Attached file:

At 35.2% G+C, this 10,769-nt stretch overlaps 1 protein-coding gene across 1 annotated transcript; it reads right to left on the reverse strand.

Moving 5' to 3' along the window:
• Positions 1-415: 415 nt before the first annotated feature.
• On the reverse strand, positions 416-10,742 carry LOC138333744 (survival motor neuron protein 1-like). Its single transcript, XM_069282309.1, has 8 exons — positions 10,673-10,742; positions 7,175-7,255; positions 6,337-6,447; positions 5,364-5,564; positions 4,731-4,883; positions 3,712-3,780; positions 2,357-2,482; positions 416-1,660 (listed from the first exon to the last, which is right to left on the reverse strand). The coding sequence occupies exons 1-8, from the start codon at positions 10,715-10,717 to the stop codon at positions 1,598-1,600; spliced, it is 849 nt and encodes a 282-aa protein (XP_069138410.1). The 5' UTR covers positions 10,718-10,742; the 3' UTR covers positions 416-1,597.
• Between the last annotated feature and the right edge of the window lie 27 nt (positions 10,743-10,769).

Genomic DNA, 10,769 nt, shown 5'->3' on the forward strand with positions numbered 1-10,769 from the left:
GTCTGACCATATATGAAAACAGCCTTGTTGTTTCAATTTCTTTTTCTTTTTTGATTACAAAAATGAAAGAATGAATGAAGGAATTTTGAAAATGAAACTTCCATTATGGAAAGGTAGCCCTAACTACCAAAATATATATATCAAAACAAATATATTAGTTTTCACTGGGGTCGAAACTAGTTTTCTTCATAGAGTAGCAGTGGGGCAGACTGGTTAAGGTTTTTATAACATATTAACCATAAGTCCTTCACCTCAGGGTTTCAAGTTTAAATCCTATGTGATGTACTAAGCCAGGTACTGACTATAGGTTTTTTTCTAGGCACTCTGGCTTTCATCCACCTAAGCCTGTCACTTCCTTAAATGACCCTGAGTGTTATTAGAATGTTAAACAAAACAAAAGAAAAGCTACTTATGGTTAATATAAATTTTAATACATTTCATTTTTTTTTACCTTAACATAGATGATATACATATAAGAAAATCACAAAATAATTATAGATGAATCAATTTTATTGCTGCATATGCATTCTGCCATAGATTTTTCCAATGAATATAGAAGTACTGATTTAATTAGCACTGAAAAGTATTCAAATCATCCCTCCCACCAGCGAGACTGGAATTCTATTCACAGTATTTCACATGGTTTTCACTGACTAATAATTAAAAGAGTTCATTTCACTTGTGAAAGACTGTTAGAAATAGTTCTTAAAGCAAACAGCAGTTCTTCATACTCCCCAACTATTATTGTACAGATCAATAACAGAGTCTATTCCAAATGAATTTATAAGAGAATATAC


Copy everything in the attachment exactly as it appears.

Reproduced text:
At 35.2% G+C, this 10,769-nt stretch overlaps 1 protein-coding gene across 1 annotated transcript; it reads right to left on the reverse strand.

Moving 5' to 3' along the window:
• Positions 1-415: 415 nt before the first annotated feature.
• On the reverse strand, positions 416-10,742 carry LOC138333744 (survival motor neuron protein 1-like). Its single transcript, XM_069282309.1, has 8 exons — positions 10,673-10,742; positions 7,175-7,255; positions 6,337-6,447; positions 5,364-5,564; positions 4,731-4,883; positions 3,712-3,780; positions 2,357-2,482; positions 416-1,660 (listed from the first exon to the last, which is right to left on the reverse strand). The coding sequence occupies exons 1-8, from the start codon at positions 10,715-10,717 to the stop codon at positions 1,598-1,600; spliced, it is 849 nt and encodes a 282-aa protein (XP_069138410.1). The 5' UTR covers positions 10,718-10,742; the 3' UTR covers positions 416-1,597.
• Between the last annotated feature and the right edge of the window lie 27 nt (positions 10,743-10,769).

Genomic DNA, 10,769 nt, shown 5'->3' on the forward strand with positions numbered 1-10,769 from the left:
GTCTGACCATATATGAAAACAGCCTTGTTGTTTCAATTTCTTTTTCTTTTTTGATTACAAAAATGAAAGAATGAATGAAGGAATTTTGAAAATGAAACTTCCATTATGGAAAGGTAGCCCTAACTACCAAAATATATATATCAAAACAAATATATTAGTTTTCACTGGGGTCGAAACTAGTTTTCTTCATAGAGTAGCAGTGGGGCAGACTGGTTAAGGTTTTTATAACATATTAACCATAAGTCCTTCACCTCAGGGTTTCAAGTTTAAATCCTATGTGATGTACTAAGCCAGGTACTGACTATAGGTTTTTTTCTAGGCACTCTGGCTTTCATCCACCTAAGCCTGTCACTTCCTTAAATGACCCTGAGTGTTATTAGAATGTTAAACAAAACAAAAGAAAAGCTACTTATGGTTAATATAAATTTTAATACATTTCATTTTTTTTTACCTTAACATAGATGATATACATATAAGAAAATCACAAAATAATTATAGATGAATCAATTTTATTGCTGCATATGCATTCTGCCATAGATTTTTCCAATGAATATAGAAGTACTGATTTAATTAGCACTGAAAAGTATTCAAATCATCCCTCCCACCAGCGAGACTGGAATTCTATTCACAGTATTTCACATGGTTTTCACTGACTAATAATTAAAAGAGTTCATTTCACTTGTGAAAGACTGTTAGAAATAGTTCTTAAAGCAAACAGCAGTTCTTCATACTCCCCAACTATTATTGTACAGATCAATAACAGAGTCTATTCCAAATGAATTTATAAGAGAATATAC